This camp is something to cheer about


By Linda Dillman
Staff Writer

Messenger photo by Linda Dillman
Canal Winchester senior cheerleader Jaelyn Hairston, center, hones her skills along with fellow Indian cheerleaders and teams from four other schools during a summer camp held at Indian Trail Elementary.

Things were hopping in the Indian Trail Elementary gymnasium for three days in July when Canal Winchester Schools hosted a cheerleading camp.

Athletes from four districts—Hamilton Township, Lakewood, River Valley and Harvest Prep—along with Canal Winchester high school and middle school squads, learned new skills and perfected old ones for eight hours each day under the watchful eye of National Cheerleader Association staffers.

“Canal Winchester is a host site for the National Cheerleaders Association camp,” said Canal Winchester Coach Jodi Klamfoth. “They provide the staff and camp curriculum. We have been a host site for several years.”

When asked why the district was selected as a host site, Klamfoth said, “Aside from our willingness to host the camp, we have a great facility with air conditioning and cheer mats and are easily accessible.”

Approximately 200 cheerleaders in grades 7-12 participated in the July 9-11 camp. They learned cheers, chants, dances, crowd leading, team bonding, leadership and stunting maneuvers.

Canal Winchester cheerleaders and a quartet of cheer boosters helped set up the venue, served as hostesses and provided lunch for the hungry campers. Parent volunteers Jen Nack and Deanna Sorrell arrived early to prepare the noon meals.

Sorrell, who cheered for Klamfoth when she was in school and is now mother to a second generation cheerleader, said the food was donated and purchased by the cheer booster organization.

“The coaches have enough to think about during the camp. I don’t want them to worry about serving lunch, too,” said Sorrell.

For cheerleaders participating in the camp, like Canal Winchester High School seniors Meryssa Lomphoy, Courtney Cowgill and Jaelynn Hairston, the camp is a chance to learn new chants and cheers to encourage crowds to get into the action at games and to support fellow sports teams.

It also enables them to share the camp experience with like-minded athletes, who are familiar with the rigors of practices, games and competitions while still attending school.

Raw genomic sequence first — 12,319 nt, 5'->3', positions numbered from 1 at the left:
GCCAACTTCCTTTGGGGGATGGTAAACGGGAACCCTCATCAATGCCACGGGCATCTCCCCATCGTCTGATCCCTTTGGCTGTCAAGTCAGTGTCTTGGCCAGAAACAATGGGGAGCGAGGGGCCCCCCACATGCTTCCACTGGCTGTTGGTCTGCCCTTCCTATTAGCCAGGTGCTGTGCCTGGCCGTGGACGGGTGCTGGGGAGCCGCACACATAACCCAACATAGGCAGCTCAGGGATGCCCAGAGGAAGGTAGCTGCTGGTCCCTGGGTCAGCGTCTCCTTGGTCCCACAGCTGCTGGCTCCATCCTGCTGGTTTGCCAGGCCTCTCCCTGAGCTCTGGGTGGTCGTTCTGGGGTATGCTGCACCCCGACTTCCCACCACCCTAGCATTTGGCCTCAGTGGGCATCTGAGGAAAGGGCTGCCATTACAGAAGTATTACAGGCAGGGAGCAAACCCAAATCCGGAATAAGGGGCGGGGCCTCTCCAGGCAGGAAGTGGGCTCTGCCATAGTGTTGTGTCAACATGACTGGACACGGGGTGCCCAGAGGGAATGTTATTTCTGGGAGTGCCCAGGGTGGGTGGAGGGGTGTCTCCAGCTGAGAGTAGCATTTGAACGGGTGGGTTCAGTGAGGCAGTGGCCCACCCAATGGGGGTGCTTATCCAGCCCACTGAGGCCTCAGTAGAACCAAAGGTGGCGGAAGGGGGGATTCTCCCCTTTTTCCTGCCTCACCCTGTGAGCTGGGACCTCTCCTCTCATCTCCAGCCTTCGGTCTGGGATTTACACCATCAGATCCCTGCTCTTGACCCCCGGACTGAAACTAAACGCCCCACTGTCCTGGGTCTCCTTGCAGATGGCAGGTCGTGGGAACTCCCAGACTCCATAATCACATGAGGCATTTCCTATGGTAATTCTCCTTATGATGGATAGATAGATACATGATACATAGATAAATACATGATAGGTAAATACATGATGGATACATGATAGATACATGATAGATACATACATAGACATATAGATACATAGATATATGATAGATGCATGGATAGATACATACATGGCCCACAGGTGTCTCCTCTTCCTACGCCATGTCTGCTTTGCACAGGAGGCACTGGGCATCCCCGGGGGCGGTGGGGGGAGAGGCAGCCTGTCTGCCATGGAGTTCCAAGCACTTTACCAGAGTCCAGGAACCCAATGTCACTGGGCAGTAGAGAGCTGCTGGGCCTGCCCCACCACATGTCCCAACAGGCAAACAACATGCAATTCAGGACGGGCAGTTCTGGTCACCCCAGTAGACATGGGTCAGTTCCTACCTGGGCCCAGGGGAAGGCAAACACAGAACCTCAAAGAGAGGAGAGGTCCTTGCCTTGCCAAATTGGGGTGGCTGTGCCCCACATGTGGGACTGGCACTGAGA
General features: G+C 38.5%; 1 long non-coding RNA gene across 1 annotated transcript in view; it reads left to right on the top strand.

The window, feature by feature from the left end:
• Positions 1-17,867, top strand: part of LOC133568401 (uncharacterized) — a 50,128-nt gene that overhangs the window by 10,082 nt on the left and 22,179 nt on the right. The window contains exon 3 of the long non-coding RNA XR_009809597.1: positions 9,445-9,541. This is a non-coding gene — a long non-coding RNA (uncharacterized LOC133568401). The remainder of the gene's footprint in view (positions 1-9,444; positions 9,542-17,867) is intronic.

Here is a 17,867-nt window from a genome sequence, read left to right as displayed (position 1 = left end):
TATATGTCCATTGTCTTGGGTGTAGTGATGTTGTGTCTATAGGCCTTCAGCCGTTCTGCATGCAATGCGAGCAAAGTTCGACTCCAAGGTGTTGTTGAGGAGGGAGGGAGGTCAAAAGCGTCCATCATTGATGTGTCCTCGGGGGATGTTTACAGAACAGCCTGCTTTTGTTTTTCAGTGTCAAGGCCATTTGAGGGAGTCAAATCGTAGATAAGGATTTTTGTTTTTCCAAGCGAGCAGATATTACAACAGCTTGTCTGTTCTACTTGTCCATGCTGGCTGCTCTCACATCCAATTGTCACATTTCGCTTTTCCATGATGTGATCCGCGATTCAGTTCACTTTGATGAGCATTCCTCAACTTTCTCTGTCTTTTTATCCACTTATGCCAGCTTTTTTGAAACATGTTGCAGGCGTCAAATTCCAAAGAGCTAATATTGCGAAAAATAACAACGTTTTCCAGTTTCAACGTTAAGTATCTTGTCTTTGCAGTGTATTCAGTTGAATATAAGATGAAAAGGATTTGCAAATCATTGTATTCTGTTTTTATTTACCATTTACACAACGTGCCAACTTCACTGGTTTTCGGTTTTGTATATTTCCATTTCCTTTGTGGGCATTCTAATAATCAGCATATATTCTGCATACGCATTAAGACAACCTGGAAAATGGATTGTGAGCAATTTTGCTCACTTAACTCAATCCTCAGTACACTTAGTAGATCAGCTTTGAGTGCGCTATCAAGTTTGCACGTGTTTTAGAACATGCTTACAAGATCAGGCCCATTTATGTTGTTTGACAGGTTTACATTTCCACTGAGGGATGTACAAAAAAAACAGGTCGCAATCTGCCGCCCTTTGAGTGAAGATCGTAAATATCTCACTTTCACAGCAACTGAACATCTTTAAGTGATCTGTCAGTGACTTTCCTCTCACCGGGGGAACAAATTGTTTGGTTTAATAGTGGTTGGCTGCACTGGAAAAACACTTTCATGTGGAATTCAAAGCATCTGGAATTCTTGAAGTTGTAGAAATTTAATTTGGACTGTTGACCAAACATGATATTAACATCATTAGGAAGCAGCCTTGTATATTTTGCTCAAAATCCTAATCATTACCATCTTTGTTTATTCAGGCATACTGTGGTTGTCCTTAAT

“Cheerleaders train like any other athlete,” said Klamfoth. “They participate in weight training and conditioning year round. They are expected to perform athletic skills like jumps, stunts, and tumbling, as well as performing cheers, chants, and dances.”

Lomphoy said cheerleaders go through conditioning similar to the teams they cheer for on the sidelines and, like other sports groups, need to be in the right shape and have the stamina to perform as a team and look like a single, cohesive unit.

Canal Winchester cheerleaders are also involved in community service activities. In addition to cheering for football and both boys and girls basketball, they also support other sports by attending events such as soccer, tennis, wrestling competitions.

In addition to summer and after-school practices, cheering at home and away games and supporting the local community, Canal Winchester also has competitive cheer teams at both the middle and high school levels.

“They work hard and most people probably don’t know about all of the events that they attend, how they support the school and their communities,” said Klamfoth.

Hairston enjoys being a cheerleader, feeding off the energy of a crowd and serving as a mentor to younger, aspiring cheerleaders.

“I enjoy working with younger cheerleaders during our mini-clinic and helping to make an impact on their lives,” said Hairston, who has cheered for Canal Winchester for six years.
Cowgill said squads spend many hours donating their time at community events including festivals and at larger venues such as the Ohio State Fair. She said the teams also sponsor a Cheer for a Cure cancer fundraiser in January.

While cheerleaders from the five schools spent hours together at camp, come this fall, they’ll often be on opposite sides of the field, but, in a few instances, share the limelight together when displaying skills learned at camp.

“Canal is local for us,” said Hamilton Township Coach Kimberly Hopkins, “and we have a good relationship with them. We’ll get together with Jodi (Klamfoth) and have the girls perform all together on the court since they learned the same cheers at camp. We made the decision to come to camp here and not hold one by ourselves because the environment here is good and it is good for the girls to meet kids from other schools and have healthy competitions.”

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